Posts tagged: communication skills

FOCUSING INSTANT “AHAH!” #2: Active Listening — Short-circuit an angry confrontation

By , October 9, 2008 11:54 am

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This month: From Instant “Ahah!” Mini-Manual, p. 7, #2.

Active Listening: Short-Circuiting An Angry Confrontation. (You can find it here in English and in Spanish at links at top of this blog)

When someone comes at you with anger, it is a natural response to feel attacked and to defend yourself, to fight back without a moment’s thought.

However, it may help to reframe this anger as “upsetness.” The person is feeling attacked or undermined or frustrated in some way, so they are attacking back. We can break this cycle of attack and defense if we can reframe the anger as “upsetness” and, stepping aside from reacting, simply reflect in an active listening way: “Wow! You are really upset!” “Wow! Something is really bothering you.” “Wow! Something I’m doing is upsetting you.”

And, you can add, “Would you like to tell me more about that?”, but, if that doesn’t allow the person to calm down, just keep reflecting (maybe we can think of it as “deflecting” as well — trying to get the anger off of yourself so that you feel less threatened, less need to react with attack yourself).

The person who is angry, who is upset, is knocked off balance. As you know yourself, this kind of angry response doesn’t feel good. It is not centered, but a reaction to the helplessness of feeling attacked or frustrated. So, by reflecting the person’s words, you can help the person to get grounded again, to get centered.

Read the instructions and the examples and try to keep this immediate response of Active Listening in your back pocket, for emergency confrontations.

Active Listening: Short-circuit angry confrontations

Reflect, Don’t React

Someone comes at you, seemingly out of the blue, absolutely furious. You are stunned and want to fight back. Instead, you can diffuse the other person’s anger by simply responding in an Active Listening way:

“Wow, something is really upsetting you —”
“You’re saying you are absolutely furious that I forgot to show up for lunch”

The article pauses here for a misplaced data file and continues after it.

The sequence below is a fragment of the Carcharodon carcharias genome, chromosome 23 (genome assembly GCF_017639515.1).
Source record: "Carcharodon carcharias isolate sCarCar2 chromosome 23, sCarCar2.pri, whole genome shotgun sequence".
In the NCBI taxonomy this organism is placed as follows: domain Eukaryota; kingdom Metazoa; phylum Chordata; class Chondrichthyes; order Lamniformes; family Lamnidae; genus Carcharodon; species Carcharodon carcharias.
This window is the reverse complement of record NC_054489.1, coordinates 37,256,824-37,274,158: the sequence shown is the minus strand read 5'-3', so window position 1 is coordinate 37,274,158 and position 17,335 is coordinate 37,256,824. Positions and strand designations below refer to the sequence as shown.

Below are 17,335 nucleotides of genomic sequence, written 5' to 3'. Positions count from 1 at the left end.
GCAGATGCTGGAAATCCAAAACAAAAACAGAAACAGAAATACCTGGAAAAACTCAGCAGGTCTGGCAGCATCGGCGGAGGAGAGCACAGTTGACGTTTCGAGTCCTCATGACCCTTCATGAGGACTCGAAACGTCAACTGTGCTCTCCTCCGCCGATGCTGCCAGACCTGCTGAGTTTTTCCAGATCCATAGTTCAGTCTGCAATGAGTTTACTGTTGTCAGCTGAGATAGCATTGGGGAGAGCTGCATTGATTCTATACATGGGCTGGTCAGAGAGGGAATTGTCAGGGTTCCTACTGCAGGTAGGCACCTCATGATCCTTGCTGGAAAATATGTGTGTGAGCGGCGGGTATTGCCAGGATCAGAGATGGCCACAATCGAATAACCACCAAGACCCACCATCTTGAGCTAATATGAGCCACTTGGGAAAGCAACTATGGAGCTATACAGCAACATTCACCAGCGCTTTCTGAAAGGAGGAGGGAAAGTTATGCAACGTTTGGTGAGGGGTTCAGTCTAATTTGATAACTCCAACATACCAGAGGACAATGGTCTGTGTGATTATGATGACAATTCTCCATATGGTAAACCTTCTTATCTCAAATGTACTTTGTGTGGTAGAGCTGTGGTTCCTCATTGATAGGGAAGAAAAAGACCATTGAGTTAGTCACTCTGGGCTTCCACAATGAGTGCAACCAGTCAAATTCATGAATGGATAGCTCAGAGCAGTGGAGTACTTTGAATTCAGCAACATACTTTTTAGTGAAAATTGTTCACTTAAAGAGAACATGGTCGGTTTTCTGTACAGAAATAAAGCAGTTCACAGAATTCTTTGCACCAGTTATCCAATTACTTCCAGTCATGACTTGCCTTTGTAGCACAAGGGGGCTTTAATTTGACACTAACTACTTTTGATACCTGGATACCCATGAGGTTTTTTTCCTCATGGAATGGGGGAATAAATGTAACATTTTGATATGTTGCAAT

“You are really upset because you are not getting the service you expected”
“You are really mad that you’ve had to go through four other departments just to reach me”
“It really bothers you when you have to go through all those mechanical phone responses just to get to a human being”

Yes, this is the behavior which I wish customer service representatives had all been taught so that, when I call them, furious, they would just respond,” I’m sorry that you are so upset. Tell me more about what is bothering you so we can fix it,” instead of adopting that rigid, “I’m just following the rules,” “We never make mistakes,” “There’s really not anything I can do for you” attitude that just makes me more and more angry!

Bottom Line: deflect and diffuse anger by simply responding with empathy: “Boy, I can see how this is hard for you,” “I’m really hearing how frustrating this has been for you.”

Reflect the Words — and the Feeling Tone —

As opposed to Passive Listening, where you simply give your silent attention to the other, at the most saying “Ummmhmmm” or “Ah, hah!” or “Wow!”, in Active Listening, you set aside all your typical responses (advice, argument, opinions, problem-solving, judgments) and simply try to say back what the other person is saying, with an emphasis on the feeling tone, if you pick up any:

Example One: Customer

Customer: “I’ve just had to wade through 16 phone messages to get to you, and I was cut off and had to start all over. It’s taken me ten minutes already.”
Customer Service: ” Wow! I’m so sorry! You’ve already been through ten minutes of frustration, and I’m the first person you’ve gotten to talk to.”
Customer: “Why can’t there just be a simple way to talk to a human being?!! I hate these phone messages!!”
Customer Service: “It is so frustrating to you to have to go through this waiting and confusion everywhere you go.”
Customer: “Damn right! Okay, let’s get on with it. This is the problem. I changed my mailing address for my bills, and they are still going to the wrong address, and then I end up getting late fees.”